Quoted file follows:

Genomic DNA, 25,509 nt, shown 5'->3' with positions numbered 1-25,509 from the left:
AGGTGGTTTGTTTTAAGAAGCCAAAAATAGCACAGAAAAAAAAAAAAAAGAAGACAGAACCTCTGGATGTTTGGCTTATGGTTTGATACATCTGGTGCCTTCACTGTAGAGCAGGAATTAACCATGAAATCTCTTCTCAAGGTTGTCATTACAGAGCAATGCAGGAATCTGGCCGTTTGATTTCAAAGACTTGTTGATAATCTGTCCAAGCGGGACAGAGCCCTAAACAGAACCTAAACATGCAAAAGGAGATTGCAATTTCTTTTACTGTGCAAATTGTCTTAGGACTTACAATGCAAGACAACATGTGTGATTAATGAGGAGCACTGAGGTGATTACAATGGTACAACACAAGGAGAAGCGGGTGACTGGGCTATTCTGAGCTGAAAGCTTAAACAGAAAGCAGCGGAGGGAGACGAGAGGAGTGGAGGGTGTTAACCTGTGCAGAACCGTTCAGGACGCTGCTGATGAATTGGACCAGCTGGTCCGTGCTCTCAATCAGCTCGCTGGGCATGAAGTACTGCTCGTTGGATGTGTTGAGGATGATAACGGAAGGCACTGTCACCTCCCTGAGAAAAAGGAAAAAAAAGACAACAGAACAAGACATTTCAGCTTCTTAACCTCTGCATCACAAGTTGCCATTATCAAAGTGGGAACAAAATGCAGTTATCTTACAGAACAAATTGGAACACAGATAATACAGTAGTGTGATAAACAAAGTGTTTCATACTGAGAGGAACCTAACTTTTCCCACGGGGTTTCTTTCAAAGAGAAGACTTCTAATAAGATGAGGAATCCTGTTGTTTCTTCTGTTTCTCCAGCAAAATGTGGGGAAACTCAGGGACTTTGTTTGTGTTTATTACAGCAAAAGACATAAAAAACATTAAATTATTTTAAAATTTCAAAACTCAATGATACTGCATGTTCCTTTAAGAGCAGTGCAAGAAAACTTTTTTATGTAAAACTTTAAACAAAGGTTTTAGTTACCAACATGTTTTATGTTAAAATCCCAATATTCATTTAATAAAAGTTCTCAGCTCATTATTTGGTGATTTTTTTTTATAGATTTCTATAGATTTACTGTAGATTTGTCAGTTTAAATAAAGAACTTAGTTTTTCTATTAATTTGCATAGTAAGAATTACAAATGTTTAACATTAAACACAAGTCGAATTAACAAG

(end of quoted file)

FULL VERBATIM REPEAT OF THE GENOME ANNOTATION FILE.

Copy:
Genomic DNA, 25,509 nt, shown 5'->3' with positions numbered 1-25,509 from the left:
AGGTGGTTTGTTTTAAGAAGCCAAAAATAGCACAGAAAAAAAAAAAAAAGAAGACAGAACCTCTGGATGTTTGGCTTATGGTTTGATACATCTGGTGCCTTCACTGTAGAGCAGGAATTAACCATGAAATCTCTTCTCAAGGTTGTCATTACAGAGCAATGCAGGAATCTGGCCGTTTGATTTCAAAGACTTGTTGATAATCTGTCCAAGCGGGACAGAGCCCTAAACAGAACCTAAACATGCAAAAGGAGATTGCAATTTCTTTTACTGTGCAAATTGTCTTAGGACTTACAATGCAAGACAACATGTGTGATTAATGAGGAGCACTGAGGTGATTACAATGGTACAACACAAGGAGAAGCGGGTGACTGGGCTATTCTGAGCTGAAAGCTTAAACAGAAAGCAGCGGAGGGAGACGAGAGGAGTGGAGGGTGTTAACCTGTGCAGAACCGTTCAGGACGCTGCTGATGAATTGGACCAGCTGGTCCGTGCTCTCAATCAGCTCGCTGGGCATGAAGTACTGCTCGTTGGATGTGTTGAGGATGATAACGGAAGGCACTGTCACCTCCCTGAGAAAAAGGAAAAAAAAGACAACAGAACAAGACATTTCAGCTTCTTAACCTCTGCATCACAAGTTGCCATTATCAAAGTGGGAACAAAATGCAGTTATCTTACAGAACAAATTGGAACACAGATAATACAGTAGTGTGATAAACAAAGTGTTTCATACTGAGAGGAACCTAACTTTTCCCACGGGGTTTCTTTCAAAGAGAAGACTTCTAATAAGATGAGGAATCCTGTTGTTTCTTCTGTTTCTCCAGCAAAATGTGGGGAAACTCAGGGACTTTGTTTGTGTTTATTACAGCAAAAGACATAAAAAACATTAAATTATTTTAAAATTTCAAAACTCAATGATACTGCATGTTCCTTTAAGAGCAGTGCAAGAAAACTTTTTTATGTAAAACTTTAAACAAAGGTTTTAGTTACCAACATGTTTTATGTTAAAATCCCAATATTCATTTAATAAAAGTTCTCAGCTCATTATTTGGTGATTTTTTTTTATAGATTTCTATAGATTTACTGTAGATTTGTCAGTTTAAATAAAGAACTTAGTTTTTCTATTAATTTGCATAGTAAGAATTACAAATGTTTAACATTAAACACAAGTCGAATTAACAAG